The room hummed with giggles and mutters of “one, two, three, four, I declare a thumb war,” as a few dozen educators thumb-wrestled their way through a presentation on systems thinking.
Sound strange? Imagine, then, doing it with your students to illustrate how preconceived notions can influence actions. Instructor Joan Yates, project manager for systems thinking in the Catalina Foothills School District in Tucson, Arizona, asked the teachers to thumb-wrestle for one minute with the goal of getting the most pins as possible.
Most took that to mean the goal was to win. After all, a game requires a winner – right? In systems thinking, the answer is: Not necessarily. Yates pointed out that her instructions were to get the most pins; to actually get the most, the participants should have cooperated and taken turns getting pins, without a winner.
The exercise is just one example of how teachers can introduce systems thinking concepts to students. It’s an approach that incorporates instructional tools to enhance learning about literature, history, current events, and science, and uses exercises to train students to think differently.
In a nutshell, Yates says, systems thinking considers the relationship between the parts of a system, and the “dynamics those relationships produce.” A system can be anything – a novel, a historical event, a culture, a scientific formula. All are made up of different pieces that form the “system.” In systems thinking, you look at the whole of something, the individual parts of that whole, how those parts make the “whole” what it is, and how one action to a piece of the system can affect the entire thing.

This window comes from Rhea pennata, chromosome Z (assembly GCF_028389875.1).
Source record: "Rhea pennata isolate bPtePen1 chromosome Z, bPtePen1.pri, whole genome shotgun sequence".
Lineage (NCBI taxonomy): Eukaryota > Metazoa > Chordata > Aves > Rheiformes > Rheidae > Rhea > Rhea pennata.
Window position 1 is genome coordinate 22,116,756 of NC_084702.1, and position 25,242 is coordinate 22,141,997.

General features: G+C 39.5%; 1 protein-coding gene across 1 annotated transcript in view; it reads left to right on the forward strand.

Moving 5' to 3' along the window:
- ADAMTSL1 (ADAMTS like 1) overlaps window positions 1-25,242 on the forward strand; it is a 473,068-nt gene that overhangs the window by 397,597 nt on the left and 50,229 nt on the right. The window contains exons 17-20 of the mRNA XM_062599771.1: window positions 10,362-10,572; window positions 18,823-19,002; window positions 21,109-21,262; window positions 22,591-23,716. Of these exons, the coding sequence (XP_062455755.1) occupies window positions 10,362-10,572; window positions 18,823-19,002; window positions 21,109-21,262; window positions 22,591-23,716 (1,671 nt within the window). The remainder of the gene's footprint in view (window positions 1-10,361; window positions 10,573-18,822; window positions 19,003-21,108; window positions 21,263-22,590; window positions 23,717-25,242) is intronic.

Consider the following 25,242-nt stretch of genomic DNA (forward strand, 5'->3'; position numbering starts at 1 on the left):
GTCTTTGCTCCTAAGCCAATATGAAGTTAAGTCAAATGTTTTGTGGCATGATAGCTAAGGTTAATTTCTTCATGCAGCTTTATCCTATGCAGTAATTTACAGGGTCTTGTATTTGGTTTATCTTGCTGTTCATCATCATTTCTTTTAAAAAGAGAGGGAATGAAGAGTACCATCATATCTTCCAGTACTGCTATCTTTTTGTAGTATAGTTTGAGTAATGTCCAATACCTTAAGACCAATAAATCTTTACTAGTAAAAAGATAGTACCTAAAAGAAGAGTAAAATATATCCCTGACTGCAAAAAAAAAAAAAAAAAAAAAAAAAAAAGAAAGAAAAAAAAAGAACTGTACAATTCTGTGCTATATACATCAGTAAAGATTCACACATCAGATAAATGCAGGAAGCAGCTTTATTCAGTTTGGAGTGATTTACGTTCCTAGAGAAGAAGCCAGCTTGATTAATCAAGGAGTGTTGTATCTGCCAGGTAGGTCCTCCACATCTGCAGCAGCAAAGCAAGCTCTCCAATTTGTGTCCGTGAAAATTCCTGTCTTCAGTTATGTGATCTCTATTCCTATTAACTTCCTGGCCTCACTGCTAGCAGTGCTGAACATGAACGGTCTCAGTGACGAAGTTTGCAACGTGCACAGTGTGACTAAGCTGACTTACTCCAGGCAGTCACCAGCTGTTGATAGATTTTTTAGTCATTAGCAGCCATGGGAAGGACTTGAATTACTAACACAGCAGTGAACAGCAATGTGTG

Change those habits
Systems thinking in education helps develop students who can understand the value of other opinions, and see things from a different perspective, Yates says. Introducing mental modeling, which is ingrained assumptions that ultimately influence how we see things and what we do, can be a good place to start.
The thumb-wrestling exercise, and others, such as asking students to fold their hands or cross their arms in the opposite way they normally do or walk up stairs starting with the opposite leg, encourages students to throw off their own mental models. They have to step out of their comfort zones and try new ways of looking at things.
Yates says it’s important to take time to do these physical activities because the more senses that are engaged, the more likely someone will retain the material and really get out of those comfort zones. “It shocks people,” Yates says. “It discombobulates people enough that they physically feel. It gets them on more than one level. You increase the likelihood that someone will retain it, the more senses you engage.”
Systems thinkers also develop certain “habits,” or ways of approaching problems and situations. The Waters Foundation, which supports systems thinking in schools, has 13 habits. If you use some of the systems thinking lessons and tools, students will start to develop these habits, but you can introduce them specifically.
The habits of systems thinkers include: considering long and short-term consequences of actions (such as, if you have money, thinking both about what happens if you spend it immediately and if you put it in the bank); recognizing there might be unintended consequences to your actions; identifying the circular nature of complex cause and effect relationships (the bee buzzing around the flower is a system, where the bee needs the flower and the flower needs the bee); and looking at things from different angles and perspectives.
Tools for teaching